Until the service pack is released, you'll want to know whether this bug might affect you. If you have less than five projects in your solution, or you are not using generics with constraints (see "Utilize Constraints in Custom Generic Classes," August 2007) you will not encounter this bug. If you have four projects, they need to be in a fairly specific arrangement called a diamond reference. I created this scenario with an assembly called GenericBase that has generics with interface constraints (see Figure 1). These interfaces are in a separate assembly called Common. The business objects are in a third assembly called BizObject and these three assemblies are referenced by a Windows Form application. Finally, a Test project resides in the solution as a second "root." The VB compiler becomes confused because the code behind the mix of file and assembly references can become out of sync. BizObject is a C# assembly and references from VB assemblies to C# are effectively file references, but it could also occur if BizObject was a VB assembly and had a file reference.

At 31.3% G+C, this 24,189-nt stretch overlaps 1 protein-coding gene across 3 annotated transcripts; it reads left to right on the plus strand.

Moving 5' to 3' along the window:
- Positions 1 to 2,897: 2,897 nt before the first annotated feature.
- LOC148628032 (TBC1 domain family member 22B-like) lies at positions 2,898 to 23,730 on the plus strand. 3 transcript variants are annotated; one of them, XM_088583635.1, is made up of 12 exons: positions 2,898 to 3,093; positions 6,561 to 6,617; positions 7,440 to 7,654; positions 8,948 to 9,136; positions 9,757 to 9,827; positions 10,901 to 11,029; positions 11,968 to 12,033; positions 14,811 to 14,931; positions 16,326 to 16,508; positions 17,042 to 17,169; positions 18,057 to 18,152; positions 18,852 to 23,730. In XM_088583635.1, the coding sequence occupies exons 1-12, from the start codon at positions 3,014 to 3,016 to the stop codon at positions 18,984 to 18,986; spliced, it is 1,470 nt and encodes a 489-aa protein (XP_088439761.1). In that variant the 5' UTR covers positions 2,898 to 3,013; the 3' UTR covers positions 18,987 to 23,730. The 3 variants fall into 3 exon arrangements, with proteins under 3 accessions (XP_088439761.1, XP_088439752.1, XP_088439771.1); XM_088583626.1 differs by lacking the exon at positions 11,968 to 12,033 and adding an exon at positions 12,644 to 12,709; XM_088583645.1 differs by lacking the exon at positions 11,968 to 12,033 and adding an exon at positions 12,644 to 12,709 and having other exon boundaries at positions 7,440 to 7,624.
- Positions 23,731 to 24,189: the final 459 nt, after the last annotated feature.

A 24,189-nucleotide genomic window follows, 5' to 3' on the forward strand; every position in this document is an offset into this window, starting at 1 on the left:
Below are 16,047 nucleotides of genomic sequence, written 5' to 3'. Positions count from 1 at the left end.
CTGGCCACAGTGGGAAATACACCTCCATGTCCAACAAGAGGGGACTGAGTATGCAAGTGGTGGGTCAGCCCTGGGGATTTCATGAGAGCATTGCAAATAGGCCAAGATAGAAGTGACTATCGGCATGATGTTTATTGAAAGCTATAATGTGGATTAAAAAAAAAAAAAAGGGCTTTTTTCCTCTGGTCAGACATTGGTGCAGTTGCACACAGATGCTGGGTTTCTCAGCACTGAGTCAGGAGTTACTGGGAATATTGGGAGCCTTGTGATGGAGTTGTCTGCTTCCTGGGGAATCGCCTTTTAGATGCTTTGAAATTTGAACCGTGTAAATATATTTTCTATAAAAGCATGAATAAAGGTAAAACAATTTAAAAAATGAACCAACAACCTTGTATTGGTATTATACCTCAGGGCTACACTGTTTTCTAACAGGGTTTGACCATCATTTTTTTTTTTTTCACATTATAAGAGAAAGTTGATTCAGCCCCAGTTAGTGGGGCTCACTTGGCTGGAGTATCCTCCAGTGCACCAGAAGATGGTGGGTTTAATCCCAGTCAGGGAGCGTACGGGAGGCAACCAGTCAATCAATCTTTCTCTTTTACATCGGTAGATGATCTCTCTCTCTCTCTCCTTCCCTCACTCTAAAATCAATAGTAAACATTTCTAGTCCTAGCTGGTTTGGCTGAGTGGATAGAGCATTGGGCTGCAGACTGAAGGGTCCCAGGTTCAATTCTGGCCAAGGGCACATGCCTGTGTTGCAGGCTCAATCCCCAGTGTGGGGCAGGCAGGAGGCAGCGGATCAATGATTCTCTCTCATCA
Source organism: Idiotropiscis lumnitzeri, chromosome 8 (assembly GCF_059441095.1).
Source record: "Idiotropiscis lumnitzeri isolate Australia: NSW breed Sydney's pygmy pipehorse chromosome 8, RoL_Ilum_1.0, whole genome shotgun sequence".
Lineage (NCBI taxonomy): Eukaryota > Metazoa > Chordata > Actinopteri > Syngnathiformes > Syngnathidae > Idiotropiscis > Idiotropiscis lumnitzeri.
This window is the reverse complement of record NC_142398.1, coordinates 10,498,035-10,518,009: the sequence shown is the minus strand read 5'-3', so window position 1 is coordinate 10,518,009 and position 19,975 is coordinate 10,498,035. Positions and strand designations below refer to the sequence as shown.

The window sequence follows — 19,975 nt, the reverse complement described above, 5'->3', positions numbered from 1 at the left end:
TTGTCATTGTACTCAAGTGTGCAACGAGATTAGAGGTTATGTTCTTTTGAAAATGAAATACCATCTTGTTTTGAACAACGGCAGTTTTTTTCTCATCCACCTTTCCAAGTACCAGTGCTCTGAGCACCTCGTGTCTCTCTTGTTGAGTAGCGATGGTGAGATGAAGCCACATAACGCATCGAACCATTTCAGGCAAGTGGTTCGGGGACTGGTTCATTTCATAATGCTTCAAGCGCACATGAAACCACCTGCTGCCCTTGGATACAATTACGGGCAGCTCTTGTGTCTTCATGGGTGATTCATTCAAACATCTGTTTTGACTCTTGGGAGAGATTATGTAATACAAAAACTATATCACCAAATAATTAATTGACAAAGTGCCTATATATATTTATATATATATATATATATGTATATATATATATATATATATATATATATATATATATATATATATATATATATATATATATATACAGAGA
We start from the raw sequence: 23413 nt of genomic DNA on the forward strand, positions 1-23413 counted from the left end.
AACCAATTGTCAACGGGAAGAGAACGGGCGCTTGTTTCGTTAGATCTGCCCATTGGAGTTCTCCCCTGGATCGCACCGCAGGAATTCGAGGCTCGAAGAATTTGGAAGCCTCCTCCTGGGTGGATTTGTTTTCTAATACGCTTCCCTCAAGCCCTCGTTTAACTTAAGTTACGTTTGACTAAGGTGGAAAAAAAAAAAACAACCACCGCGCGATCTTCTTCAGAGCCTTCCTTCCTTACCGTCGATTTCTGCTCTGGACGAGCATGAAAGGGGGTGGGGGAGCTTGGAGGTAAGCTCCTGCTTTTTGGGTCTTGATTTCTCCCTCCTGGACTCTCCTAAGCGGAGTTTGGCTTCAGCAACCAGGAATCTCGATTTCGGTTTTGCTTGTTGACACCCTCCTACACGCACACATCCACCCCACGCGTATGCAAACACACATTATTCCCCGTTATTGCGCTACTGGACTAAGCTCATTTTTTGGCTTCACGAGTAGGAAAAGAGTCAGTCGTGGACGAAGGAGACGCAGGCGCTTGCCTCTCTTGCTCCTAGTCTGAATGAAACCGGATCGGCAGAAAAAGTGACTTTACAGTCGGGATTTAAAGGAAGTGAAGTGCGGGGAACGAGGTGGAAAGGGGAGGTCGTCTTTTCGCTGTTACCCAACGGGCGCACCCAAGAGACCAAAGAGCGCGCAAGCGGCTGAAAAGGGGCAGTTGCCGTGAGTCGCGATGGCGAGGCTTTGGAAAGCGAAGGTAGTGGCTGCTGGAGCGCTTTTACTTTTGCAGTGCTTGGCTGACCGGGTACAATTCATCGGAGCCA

This bug will not affect many people but is extremely serious when it occurs. Neglecting to call key code could cause your app to behave badly. This issue brought to light how tedious it is to check whether you are using file or assembly references--open the project in a text editor and discover the reference types yourself. The Visual Basic team is working on a mitigation tool to recognize the issue and offer to update your references. You'll find links to this tool and more information in my blog.